To complete her cover story, Fia moves in with her semi-estranged brother, Patrick, and his daughter, Jilly. Fia’s investigations become twofold when Jilly disappears after an off the grid Cuban gang steals her beloved pony for horse meat. Along the way, Fia encounters, a (very handsome) do-gooder who’s close on their trail, and a cabal of super wealthy gamblers who will stop at nothing to ensure they always win.
The Big Thrill caught up with Sasscer Hill to discuss her latest novel, FLAMINGO ROAD:
By Karen Harper
Karen Katchur writes suspense novels that beautifully blend a compelling setting with a realistic story. Her background in criminal justice makes her work feel “you-are-there” authentic. The focus on family also moves her novels into the realm of psychological fiction.
This month, Katchur took time out of her busy schedule to provide insight into her thrilling new release, THE SISTERS OF BLUE MOUNTAIN, and share with The Big Thrill some of the secrets behind her success.
Please tell us what THE SISTERS OF BLUE MOUNTAIN is about.
For Linnet, owner of a Bed and Breakfast in Mountain Springs, Pennsylvania, life has been a bit complicated lately. Hundreds of snow geese die overnight in the dam near the B&B, sparking a media frenzy, threatening the tourist season, and bringing her estranged younger sister, Myna, to town. If that isn’t enough, the women’s father has been charged with investigating the incident. But when a younger expert is brought in to replace him on the case and then turns up dead on Linnet’s property, their father becomes the primary suspect. As the investigation unfolds, the sisters will have to confront each other, their hidden past, and a side of Mountain Springs not seen before.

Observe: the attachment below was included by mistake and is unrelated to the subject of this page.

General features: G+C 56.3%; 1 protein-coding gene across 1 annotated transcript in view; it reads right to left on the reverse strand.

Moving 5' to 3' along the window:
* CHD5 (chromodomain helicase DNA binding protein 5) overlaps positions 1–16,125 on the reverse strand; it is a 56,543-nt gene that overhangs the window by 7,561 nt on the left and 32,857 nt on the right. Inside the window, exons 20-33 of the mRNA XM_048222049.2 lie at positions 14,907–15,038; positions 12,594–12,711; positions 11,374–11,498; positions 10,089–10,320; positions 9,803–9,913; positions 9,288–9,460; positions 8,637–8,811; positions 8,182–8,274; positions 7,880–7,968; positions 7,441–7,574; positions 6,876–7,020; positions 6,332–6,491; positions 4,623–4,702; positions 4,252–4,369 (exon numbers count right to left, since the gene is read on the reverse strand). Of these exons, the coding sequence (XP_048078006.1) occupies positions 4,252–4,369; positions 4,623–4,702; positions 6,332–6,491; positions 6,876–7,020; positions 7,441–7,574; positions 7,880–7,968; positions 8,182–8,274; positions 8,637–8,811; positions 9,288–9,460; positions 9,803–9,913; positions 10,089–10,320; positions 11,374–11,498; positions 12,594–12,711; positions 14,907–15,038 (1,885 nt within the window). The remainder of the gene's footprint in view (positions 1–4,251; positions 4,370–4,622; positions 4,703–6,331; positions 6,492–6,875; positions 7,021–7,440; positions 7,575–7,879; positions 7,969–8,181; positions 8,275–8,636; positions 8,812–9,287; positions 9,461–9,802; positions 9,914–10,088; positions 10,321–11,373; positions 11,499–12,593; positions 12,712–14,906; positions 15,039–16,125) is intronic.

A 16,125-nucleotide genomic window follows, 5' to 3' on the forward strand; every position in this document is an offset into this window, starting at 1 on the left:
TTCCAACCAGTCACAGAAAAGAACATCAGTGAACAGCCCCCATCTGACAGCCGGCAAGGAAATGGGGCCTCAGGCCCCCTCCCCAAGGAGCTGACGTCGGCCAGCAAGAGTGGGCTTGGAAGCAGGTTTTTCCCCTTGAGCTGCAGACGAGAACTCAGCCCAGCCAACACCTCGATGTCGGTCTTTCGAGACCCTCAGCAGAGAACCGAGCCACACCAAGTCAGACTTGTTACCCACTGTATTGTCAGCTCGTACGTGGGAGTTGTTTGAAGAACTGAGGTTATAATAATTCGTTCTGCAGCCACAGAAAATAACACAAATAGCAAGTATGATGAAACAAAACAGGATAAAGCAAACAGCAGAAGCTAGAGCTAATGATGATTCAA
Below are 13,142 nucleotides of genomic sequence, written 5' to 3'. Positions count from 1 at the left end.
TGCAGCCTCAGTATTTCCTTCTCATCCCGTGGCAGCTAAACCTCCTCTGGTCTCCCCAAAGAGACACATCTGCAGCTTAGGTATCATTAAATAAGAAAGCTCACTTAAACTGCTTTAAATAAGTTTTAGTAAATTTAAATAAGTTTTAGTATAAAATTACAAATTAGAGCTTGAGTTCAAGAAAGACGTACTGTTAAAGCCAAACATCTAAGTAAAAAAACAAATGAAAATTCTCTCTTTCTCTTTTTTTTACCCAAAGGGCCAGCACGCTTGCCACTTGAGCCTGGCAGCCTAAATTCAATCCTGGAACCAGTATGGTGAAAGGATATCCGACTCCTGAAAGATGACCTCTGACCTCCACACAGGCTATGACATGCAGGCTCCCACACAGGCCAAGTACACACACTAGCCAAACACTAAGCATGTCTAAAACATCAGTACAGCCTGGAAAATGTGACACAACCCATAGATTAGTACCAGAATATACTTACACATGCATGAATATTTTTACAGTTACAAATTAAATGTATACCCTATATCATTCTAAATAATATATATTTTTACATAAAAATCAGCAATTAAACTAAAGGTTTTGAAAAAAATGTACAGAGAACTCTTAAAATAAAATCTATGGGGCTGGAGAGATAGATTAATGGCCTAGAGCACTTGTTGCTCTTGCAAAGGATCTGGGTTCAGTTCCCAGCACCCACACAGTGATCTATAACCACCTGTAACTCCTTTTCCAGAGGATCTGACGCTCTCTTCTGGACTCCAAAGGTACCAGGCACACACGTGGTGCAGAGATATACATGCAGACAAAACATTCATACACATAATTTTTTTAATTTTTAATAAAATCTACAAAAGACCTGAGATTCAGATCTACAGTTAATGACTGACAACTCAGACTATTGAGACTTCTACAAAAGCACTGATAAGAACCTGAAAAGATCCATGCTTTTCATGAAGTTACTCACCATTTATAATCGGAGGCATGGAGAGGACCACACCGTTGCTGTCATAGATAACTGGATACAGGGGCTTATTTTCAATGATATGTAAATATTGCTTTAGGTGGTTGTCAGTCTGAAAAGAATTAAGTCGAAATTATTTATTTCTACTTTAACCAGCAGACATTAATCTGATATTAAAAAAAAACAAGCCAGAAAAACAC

Dark, gritty, disturbing. Those are the types of characters you’ll encounter in the award-winning stories within this collection. Tough people in a tough world. But also real people, struggling with difficult decisions when faced with unthinkable circumstances. What happens when you discover a dead body but can’t go to the police because of your own dark past? Or your father’s dark past? What might a woman resort to when her husband doesn’t hold up his end of a bargain? What frightening surprises lie buried beneath the beaches of North Carolina? Or in the desolate hills of Virginia’s Blue Ridge Mountains? Or in the swamps of the New Jersey Pine Barrens?
These are stories that are as dark, gritty, and disturbing as the characters who inhabit them, yet there is a pervasive humanness which forces us to empathize. That asks us to understand why people sometimes do what they do. Perhaps that’s the reason these stories have been chosen for the Best American Mystery series, honored by The Atlantic Monthly’s Student Writing Contest, not to mention various other awards and honors. Perhaps that’s why these stories will stick with you well after the reading has commenced. Always gnawing at you, unrelenting, asking, “What would you have done in that situation? Would you have behaved any differently?”
Scott Loring Sanders took some time to discuss his latest book, SHOOTING CREEK AND OTHER STORIES, with The Big Thrill:
When the Jarrett Creek Fire Department is called to douse a blaze on the outskirts of town, they discover a grisly scene: five black young people have been murdered. Newly elected Chief of Police Samuel Craddock, just back from a stint in the Air Force, finds himself an outsider in the investigation headed by the Texas Highway Patrol. He takes an immediate dislike to John Sutherland, a racist trooper.